# Question about proof in: Let $f\in L^{1}_{loc}(I)$ with $\int_I f\phi^{'}=0 \, \forall \phi \in C^{1}_c(I)$, then $f = C$ a.e. on $I$.

I am currently reading Brezi's Book:"Functional Analysis, Sobolev Spaces and PDE's" and do not understand one step in the proof of the following lemma.

Let $$f\in L^{1}_{loc}(I)$$ be such that $$\int_I f\phi^{'}=0, \ \ \forall \phi \in C^{1}_c(I).$$ Then there exists a constant $$C$$ such that $$f = C$$ a.e. on $$I$$.

Proof. Fix a function $$\psi \in C_c(I)$$ such that $$\int_I \psi = 1$$. For any function $$w\in C_c(I)$$ there exists $$\phi \in C^{1}_c(I)$$ such that $$\phi^{'}=w-(\int_I w)\psi.$$ Indeed, the function $$h=w-(\int_I w)\psi$$ is continuous, has compact support in I and also $$\int_I h=0$$. Therefore $$h$$ has a (unique) primitive with compact support in I. We deduce from our assumption on $$f$$ that $$\int_I f[w-(\int_I w)\psi]=0,\quad \forall w \in C_c(I),$$ i.e., $$\int_I [ f-(\int_I f)\psi ]w=0,\quad \forall w \in C_c(I).$$ And therefore $$f-(\int_I f\psi)=0$$ a.e. on $$I$$ and we choose $$C=\int_I f\psi$$.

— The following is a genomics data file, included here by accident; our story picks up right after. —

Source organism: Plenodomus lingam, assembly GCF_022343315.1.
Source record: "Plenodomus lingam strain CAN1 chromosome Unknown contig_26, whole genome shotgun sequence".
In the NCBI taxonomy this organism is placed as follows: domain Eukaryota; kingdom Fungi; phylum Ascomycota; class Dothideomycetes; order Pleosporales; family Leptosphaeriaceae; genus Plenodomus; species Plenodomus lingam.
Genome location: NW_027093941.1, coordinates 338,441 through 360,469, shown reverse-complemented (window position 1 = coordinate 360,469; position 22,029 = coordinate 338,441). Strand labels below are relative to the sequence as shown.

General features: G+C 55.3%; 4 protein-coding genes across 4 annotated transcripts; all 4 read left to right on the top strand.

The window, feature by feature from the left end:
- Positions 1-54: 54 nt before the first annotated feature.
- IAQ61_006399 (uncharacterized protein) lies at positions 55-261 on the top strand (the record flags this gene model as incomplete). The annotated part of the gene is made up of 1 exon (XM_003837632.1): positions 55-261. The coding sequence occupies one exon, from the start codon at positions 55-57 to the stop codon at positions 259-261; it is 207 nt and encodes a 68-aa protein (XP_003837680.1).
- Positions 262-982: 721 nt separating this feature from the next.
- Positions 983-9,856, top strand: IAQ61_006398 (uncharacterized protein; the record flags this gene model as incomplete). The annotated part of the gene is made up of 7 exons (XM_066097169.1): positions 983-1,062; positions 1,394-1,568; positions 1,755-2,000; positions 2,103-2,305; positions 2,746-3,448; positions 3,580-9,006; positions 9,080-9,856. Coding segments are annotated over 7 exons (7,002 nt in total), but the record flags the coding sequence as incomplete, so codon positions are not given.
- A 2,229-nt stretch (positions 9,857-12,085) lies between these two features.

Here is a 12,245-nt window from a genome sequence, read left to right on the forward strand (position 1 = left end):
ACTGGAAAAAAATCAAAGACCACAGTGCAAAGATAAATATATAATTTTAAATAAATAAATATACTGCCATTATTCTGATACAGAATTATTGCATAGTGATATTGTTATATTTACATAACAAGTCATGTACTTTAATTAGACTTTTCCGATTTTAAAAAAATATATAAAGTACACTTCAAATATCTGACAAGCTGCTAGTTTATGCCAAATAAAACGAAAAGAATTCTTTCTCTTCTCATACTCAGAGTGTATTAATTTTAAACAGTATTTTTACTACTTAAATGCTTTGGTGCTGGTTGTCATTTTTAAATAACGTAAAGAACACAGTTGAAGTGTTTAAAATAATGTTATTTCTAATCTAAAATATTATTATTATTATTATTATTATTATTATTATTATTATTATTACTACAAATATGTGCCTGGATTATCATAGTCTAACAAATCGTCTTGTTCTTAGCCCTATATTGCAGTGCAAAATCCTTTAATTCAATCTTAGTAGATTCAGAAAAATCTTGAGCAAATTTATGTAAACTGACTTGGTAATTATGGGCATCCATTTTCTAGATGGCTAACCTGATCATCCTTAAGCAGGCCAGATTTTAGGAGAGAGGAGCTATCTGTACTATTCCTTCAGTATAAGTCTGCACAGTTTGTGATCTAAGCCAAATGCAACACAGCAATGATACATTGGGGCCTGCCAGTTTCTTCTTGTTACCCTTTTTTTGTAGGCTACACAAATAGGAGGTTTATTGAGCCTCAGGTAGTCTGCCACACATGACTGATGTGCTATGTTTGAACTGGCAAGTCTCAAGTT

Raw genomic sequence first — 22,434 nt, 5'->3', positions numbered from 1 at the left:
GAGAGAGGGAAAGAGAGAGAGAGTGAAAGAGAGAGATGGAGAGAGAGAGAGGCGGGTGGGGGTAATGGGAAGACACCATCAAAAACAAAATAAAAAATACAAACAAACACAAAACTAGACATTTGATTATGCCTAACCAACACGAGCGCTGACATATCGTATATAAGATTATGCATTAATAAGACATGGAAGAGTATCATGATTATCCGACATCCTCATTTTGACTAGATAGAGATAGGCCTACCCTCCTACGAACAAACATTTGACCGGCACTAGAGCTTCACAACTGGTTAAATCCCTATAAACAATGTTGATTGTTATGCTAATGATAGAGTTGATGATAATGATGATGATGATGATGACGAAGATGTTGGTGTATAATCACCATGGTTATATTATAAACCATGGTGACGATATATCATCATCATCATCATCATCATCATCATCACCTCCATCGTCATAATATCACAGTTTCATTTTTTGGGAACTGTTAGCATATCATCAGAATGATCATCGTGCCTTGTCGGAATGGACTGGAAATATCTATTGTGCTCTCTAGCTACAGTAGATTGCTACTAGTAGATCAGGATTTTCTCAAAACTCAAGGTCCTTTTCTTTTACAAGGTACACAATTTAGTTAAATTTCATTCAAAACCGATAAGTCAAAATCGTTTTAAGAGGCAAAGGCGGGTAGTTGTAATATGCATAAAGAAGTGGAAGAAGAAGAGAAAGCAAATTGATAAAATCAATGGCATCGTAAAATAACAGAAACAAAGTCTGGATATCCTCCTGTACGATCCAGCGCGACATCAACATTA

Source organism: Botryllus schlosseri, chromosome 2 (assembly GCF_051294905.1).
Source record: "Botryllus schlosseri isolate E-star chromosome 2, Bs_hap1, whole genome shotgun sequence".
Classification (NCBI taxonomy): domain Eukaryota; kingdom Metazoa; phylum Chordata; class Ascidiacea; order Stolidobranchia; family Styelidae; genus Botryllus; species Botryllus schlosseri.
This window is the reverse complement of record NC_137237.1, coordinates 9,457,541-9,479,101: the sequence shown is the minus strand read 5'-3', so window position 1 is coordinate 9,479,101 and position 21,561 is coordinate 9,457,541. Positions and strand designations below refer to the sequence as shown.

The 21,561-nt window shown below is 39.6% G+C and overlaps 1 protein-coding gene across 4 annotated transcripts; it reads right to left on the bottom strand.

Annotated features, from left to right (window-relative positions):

I don't understand the last step, replacing the $$f$$ and $$w$$ in the integral. I would really appreciate someone explaining that step even if it is really simple.

We have $$\int_I f(s) [ w(s)-(\int_I w(t) dt )\psi (s) ]ds =\int_I f(s) w(s) ds -\int_{I\times I } w(t) \psi (s) f(s) dt ds=\int_I f(t) w(t) dt -\int_{I\times I } w(t) \psi (s) f(s) dt ds=\int_I [ f(t)-(\int_I f(s) \psi (s) ds)]w(t)dt$$